Ganim Wants Bridgeport To Be Regional Distribution Hub For Tesla

Mayor Joe Ganim is trying to position the city as the regional distribution hub for automaker Tesla. On Wednesday the mayor submitted testimony to the state legislature’s Transportation Committee. “I told the Tesla executives when we met, I would strongly advocate for Bridgeport and our growing green-tech and clean energy industry sector to be the regional distribution hub for its electric vehicles.” Ganim supports legislation to make that happen.

Ganim’s testimony:

I want to turn now to House Bill 7097, that in essence would allow the electric car manufacturer Tesla to obtain new or used car dealer’s licenses in Connecticut.

I do not wish to wade into the debate over the direct manufacturer car sales model, or the tradition of auto dealership franchises in Connecticut.

However, here again I would like to put in a plug for Bridgeport–Connecticut’s largest city, and home to many new and used car dealerships.

Demand for hybrid and fully electric cars is growing worldwide, nationwide and especially in our region.

Fairfield county and other areas of Connecticut are definitely a fertile ground for the sales of emissions-free Tesla vehicles.

Whether this General Assembly authorizes the direct sales of Tesla in Connecticut or not, consumers in our state want the ability to buy these cars.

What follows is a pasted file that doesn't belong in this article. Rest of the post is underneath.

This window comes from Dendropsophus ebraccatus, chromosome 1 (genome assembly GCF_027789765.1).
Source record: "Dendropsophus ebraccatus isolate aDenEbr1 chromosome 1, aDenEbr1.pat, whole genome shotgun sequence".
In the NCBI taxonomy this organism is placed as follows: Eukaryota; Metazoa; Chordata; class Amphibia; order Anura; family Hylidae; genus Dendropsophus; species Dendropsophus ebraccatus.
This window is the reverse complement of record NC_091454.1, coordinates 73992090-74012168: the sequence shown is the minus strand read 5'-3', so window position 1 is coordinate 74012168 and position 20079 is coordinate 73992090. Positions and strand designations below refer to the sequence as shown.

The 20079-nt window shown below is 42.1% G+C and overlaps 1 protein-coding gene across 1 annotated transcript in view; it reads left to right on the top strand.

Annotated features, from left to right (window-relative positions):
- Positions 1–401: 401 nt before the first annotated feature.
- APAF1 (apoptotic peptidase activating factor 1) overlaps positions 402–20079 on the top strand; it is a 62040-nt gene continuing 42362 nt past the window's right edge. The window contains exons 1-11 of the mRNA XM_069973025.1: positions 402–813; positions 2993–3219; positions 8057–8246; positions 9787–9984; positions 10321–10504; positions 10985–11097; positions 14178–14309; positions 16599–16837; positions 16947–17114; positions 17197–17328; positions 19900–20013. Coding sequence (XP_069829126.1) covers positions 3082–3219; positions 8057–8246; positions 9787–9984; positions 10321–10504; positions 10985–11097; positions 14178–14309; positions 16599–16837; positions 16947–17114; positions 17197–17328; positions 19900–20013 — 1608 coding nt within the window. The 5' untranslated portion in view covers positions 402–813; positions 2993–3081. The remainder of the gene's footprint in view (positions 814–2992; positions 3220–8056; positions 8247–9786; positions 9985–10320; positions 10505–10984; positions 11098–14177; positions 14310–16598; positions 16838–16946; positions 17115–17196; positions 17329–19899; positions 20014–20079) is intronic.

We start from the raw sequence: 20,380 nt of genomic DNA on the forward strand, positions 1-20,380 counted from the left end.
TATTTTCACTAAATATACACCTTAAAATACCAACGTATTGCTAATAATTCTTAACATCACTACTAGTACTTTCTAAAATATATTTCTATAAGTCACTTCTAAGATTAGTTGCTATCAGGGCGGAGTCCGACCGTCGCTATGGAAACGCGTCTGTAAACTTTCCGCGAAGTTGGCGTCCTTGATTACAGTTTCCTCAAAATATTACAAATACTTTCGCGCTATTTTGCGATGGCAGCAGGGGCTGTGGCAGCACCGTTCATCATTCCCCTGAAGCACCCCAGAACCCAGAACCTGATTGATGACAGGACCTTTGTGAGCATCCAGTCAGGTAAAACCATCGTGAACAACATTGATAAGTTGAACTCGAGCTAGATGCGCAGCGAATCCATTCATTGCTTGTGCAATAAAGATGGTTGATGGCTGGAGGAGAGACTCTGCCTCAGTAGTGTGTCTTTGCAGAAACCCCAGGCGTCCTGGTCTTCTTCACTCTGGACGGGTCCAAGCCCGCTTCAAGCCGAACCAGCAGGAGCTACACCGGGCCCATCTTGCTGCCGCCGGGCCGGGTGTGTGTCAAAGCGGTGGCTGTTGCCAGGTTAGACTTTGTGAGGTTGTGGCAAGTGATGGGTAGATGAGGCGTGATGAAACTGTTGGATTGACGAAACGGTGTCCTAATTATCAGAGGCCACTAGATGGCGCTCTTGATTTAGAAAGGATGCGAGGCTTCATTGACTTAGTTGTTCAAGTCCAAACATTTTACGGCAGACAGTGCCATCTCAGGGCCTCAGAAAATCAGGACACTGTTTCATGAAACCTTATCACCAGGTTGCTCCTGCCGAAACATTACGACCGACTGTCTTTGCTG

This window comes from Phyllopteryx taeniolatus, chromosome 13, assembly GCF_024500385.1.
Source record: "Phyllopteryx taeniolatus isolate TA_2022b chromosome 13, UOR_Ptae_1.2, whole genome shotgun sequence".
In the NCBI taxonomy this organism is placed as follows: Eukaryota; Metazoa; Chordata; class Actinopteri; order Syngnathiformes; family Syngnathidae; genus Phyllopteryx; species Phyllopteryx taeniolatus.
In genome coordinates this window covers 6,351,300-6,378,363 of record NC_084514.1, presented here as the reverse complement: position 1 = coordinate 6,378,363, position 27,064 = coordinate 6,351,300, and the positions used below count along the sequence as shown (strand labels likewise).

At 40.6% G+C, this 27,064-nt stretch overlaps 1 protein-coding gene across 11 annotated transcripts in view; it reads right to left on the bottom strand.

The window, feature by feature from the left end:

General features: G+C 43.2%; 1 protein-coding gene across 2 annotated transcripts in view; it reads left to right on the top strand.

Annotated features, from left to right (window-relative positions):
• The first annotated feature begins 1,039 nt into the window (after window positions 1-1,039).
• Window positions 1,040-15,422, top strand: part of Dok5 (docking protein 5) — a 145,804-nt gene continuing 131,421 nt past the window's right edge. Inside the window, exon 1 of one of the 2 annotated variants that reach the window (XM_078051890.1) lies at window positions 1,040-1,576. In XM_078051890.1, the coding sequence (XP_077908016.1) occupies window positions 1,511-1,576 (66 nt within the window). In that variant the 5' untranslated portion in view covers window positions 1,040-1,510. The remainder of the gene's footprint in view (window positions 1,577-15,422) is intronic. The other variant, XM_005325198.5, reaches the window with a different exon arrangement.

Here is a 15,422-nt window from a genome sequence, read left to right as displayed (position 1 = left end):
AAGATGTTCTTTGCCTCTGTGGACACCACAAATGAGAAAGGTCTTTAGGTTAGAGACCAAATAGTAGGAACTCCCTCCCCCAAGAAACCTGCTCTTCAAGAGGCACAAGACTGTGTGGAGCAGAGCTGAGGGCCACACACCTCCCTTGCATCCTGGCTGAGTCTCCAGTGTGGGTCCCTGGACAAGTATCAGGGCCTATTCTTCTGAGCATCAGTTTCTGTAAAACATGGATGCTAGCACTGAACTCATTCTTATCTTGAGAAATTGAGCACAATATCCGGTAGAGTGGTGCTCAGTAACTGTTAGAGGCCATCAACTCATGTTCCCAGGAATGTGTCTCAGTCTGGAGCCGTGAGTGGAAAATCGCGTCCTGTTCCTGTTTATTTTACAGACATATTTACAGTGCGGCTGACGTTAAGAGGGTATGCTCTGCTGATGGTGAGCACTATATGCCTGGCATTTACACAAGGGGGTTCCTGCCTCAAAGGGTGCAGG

I had a meeting recently with several top executives at Tesla and our municipal team in Bridgeport and it is clear to me that Tesla’s market is growing in New England and the demand for their vehicles is going up as drivers look to drive more environmentally sustainable vehicles and cut their own fuel costs.

Tesla is going to need to find a way to distribute its cars to the growing New England market in an efficient way and it is clear that this means a distribution center for vehicles in our region north of New York City.

Tesla also clearly stated that it has its eye on the Connecticut market not only for direct sales of cars, but also as a gateway base of distribution to Massachusetts, New Hampshire, Rhode Island, Maine and Vermont.

And here again, as I told the Tesla executives when we met, I would strongly advocate for Bridgeport and our growing green-tech and clean energy industry sector to be the regional distribution hub for its electric vehicles.

Bridgeport has industrial space that is close to a deep water port, rail lines and highways and could provide ease of transit for Tesla’s vehicles to be distributed to sales locations.

This is a need Tesla has whether or not direct sales are permitted in Connecticut, because sales are already happening all over New England, and that is expected to increase once the newer, less expensive model 3 comes on the consumer market.

I would point out that when this legislation was in front of the General Assembly last year, as negotiations came to a head, Tesla offered to located a regional distribution center for its vehicles in Connecticut, bringing nearly 200 permanent jobs with it.

Since the failure of this legislation to pass, Tesla is now looking at other states to do regional distribution for the Northeast–such as Pennsylvania.

This would be very inconvenient for truck traffic having to drive through both crowded New Jersey roads and New York City before even arriving in the New England market.

Tesla knows this and has done the calculations, and that is why the company still very much has its eyes on locating its northeast regional distribution center in Connecticut.